This week I want to focus on culture and the continuing balancing act that fostering a healthy national culture demands. I want to examine how and why we should retain certain aspects of our culture, even as we work to change toxic aspects.
Emera Caribbean, trading here as the Barbados Light & Power Company, recently made a public fuss over the use of their poles for the erection of election paraphernalia associated with the constitutionally due general election in Barbados. I thought Emera’s position was insensitive at best and downright disrespectful of the political norms and culture this island at worst.
For years Barbados has used electricity poles as types of public billboards. Now Emera is citing the use of their poles for advertisement of dances, sewing services and political paraphernalia as a health and safety risk for their linesmen and other personnel. Wood ants, I expect, are as much a safety hazard for linesmen and other personnel at Emera Caribbean, but I doubt a letter to said wood ants stands to change the fact that the wood ants are part of the cultural landscape of Barbados, around which business strategy has to be uniquely crafted.
In every jurisdiction there are norms and practices, environmental nuances and conditions which companies must be established around. Where a case is being made for culture and practice to change using safety concerns as the basis, proof must be presented of how the practice has been adverse. Otherwise, a company may be seen to be trivially seeking to get the country to abolish an aspect of its culture that not only defines much of the political campaign life of the island, but of other countries in the Commonwealth Caribbean as well.
This is an offensive dismissal of the attachment and value that Barbadians have for various elements of their indigenous experience. Posters and the placement of them on poles provide a legitimate intersection at which the average person in the street is engaged in the work of a campaign. It is the point at which many people take ownership of the campaign and it forms a signal that the election campaign has started. The pictures accompanying this article show various uses of electric and other utility poles in Barbados. They show how the poles have been integrated over the years into the entertainment life of the country.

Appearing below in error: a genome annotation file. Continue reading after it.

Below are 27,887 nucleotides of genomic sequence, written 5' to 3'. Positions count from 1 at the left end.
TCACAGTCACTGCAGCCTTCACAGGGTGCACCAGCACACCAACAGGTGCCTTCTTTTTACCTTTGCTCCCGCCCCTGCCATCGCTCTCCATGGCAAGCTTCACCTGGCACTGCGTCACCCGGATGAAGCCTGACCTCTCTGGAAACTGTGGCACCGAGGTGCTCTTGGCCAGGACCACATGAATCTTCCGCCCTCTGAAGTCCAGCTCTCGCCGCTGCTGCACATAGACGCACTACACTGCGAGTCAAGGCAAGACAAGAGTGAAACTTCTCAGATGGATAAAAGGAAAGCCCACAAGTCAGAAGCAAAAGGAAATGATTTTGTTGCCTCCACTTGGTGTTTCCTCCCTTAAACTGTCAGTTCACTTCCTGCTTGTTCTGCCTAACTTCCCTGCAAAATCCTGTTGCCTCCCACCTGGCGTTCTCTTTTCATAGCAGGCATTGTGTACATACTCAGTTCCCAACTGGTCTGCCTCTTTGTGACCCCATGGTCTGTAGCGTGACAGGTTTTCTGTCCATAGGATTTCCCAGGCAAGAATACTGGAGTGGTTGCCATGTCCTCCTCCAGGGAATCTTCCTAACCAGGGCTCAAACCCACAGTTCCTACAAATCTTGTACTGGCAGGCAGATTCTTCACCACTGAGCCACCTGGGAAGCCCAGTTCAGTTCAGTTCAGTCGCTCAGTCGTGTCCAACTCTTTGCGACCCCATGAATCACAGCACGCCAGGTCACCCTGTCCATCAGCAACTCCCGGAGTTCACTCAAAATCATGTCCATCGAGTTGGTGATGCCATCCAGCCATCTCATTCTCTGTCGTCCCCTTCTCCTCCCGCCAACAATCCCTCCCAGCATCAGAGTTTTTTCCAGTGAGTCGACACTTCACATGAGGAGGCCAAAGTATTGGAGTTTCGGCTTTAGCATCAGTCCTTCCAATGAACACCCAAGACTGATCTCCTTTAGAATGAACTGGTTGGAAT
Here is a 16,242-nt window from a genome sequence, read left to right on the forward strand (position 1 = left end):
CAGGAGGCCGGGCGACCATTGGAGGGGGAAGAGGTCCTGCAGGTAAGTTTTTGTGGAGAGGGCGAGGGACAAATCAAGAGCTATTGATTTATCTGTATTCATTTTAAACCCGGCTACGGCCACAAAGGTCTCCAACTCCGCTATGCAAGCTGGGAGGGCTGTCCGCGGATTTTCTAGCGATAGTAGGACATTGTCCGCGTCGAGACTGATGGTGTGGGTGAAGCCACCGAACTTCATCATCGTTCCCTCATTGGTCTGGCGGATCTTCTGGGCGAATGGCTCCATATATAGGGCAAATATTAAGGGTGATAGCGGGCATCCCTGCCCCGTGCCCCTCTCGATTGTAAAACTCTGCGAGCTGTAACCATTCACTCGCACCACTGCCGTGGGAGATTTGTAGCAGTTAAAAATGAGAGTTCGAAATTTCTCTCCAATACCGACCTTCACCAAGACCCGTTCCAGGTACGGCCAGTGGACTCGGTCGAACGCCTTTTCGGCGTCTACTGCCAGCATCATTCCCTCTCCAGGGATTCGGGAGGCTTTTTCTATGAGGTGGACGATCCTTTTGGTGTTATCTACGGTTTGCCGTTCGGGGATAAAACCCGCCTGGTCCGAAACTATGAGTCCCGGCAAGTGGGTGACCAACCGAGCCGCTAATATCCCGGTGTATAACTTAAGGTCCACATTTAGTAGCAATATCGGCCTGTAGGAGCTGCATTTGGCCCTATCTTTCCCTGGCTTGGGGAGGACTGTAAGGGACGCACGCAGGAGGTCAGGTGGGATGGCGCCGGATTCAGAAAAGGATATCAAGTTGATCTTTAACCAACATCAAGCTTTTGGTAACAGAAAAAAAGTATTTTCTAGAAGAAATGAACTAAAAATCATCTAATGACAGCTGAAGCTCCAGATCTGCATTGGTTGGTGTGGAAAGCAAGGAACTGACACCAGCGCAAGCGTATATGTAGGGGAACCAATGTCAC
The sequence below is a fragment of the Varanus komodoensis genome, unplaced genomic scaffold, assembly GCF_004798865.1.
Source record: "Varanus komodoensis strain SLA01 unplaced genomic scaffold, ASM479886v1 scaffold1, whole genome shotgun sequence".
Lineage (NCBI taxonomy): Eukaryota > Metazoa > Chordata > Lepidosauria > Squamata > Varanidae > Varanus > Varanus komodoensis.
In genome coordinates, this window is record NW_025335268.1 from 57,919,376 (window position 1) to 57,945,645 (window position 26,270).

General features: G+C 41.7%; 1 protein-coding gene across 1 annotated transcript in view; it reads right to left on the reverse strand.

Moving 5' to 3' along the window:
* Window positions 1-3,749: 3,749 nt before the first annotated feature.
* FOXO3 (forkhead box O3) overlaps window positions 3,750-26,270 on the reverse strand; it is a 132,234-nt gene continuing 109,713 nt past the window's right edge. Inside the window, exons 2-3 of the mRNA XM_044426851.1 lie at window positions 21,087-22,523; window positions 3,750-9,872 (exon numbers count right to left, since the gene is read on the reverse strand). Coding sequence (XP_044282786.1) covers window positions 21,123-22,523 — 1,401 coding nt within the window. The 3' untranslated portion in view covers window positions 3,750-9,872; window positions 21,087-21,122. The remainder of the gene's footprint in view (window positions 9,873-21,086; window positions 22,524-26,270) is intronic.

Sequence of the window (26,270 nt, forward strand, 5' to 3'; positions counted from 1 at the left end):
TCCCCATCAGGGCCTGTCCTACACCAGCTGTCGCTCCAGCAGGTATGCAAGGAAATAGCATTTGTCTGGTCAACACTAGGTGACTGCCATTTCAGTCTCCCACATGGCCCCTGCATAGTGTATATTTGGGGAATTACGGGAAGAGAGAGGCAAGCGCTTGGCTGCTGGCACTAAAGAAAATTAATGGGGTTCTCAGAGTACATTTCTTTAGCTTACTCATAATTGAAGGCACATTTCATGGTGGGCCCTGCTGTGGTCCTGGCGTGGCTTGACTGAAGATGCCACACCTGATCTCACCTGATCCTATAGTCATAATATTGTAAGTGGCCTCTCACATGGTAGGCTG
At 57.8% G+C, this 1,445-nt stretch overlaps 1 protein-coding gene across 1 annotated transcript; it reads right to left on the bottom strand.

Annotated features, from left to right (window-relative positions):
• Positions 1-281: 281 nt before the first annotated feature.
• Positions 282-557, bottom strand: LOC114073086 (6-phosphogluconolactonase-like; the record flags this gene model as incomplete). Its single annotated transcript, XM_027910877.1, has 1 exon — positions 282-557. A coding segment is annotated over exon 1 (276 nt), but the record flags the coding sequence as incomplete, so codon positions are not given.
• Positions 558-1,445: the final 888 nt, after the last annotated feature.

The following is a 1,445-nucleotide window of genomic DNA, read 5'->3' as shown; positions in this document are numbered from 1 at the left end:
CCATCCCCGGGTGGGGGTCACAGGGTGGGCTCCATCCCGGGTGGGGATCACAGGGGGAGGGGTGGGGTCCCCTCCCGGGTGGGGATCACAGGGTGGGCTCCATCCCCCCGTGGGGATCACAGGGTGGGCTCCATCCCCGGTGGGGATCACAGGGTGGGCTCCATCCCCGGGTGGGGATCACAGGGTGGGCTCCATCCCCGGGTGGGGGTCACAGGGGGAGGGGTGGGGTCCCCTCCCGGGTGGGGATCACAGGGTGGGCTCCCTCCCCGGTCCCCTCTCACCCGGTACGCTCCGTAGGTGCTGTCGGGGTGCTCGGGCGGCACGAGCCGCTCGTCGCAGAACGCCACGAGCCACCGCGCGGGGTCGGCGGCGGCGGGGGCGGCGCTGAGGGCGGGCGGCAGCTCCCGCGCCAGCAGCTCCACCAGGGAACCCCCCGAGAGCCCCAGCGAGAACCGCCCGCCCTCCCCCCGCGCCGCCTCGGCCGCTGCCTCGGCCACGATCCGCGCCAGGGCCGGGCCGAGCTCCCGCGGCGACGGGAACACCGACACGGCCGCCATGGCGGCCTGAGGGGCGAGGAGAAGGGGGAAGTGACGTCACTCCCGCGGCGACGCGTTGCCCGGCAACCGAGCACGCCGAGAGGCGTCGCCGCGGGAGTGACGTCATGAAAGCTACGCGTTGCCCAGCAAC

Therefore, if political posters on electric poles pose danger to linesmen, what of the markers of place names and districts? Will Emera Caribbean bear the cost of planting signposts across the island?
Emera depends on the goodwill of Barbadians to report downed poles, streetlights which are not working and to understand when they lose the ability to provide the island with power for whatever reason. Goodwill can never be a one sided benefit and the advertising space provided on poles across Barbados is a big part of the value added which Emera has to offer in the form of reciprocal goodwill.
So what do we need to change in the culture of Barbados? How do we stop large globalized companies from trampling on our cultural identity while at the same time changing our national culture in valuable and relevant ways? These are the questions associated with nation building and nation building is not a one off activity but a continuous striving for simultaneous preservation and change.
Switching gears, I would like to acknowledge the Golden Globe speech of Oprah Winfrey and her assertion that it is time for the actions of bad men to be stopped. Oprah was able to weave an excellent historically sound narrative of how women have been assaulted, raped and then silenced by the racist construction of relations between whites and blacks in America.
She was also able to put the spotlight back on the #metoo campaign against the perpetrators of sexual assault and harassment against women. The campaign has wavered at points and has degenerated into victim blaming, instead of keeping men accountable for their actions.
In returning the focus to men who devalue women, Oprah added her tremendous voice and world appeal to the cause of empowering women and girls against abuse and sexual manipulation. Where the movement was slowly spreading to various countries in Europe, I expect that there will now be a true universal groundswell.
Oprah has challenged us to construct the support system for girls and women worldwide to make them feel as though a new day has dawned for them; a day in which there will be no need for mass movements dedicated to ensuring that women can speak out against abuse. These movements would no longer be necessary, not only because there would be stronger systemic mechanisms for reporting, but equally because the attitudes of men would hopefully have adjusted significantly with respect to the treatment of women.
Oprah has validated the wave of revelation moving across the world about the atrocities women face in the execution of simple daily tasks. She has thanked the men who stand shoulder to shoulder with women and the women brave enough to continue the discussions about still obscure topics. These discourses include issues such as victim shaming, love and the construction of love, as well as overcoming the emotional and psychological fallout of abuse, which need to remain in the front burner of the social and cultural imprint of all countries.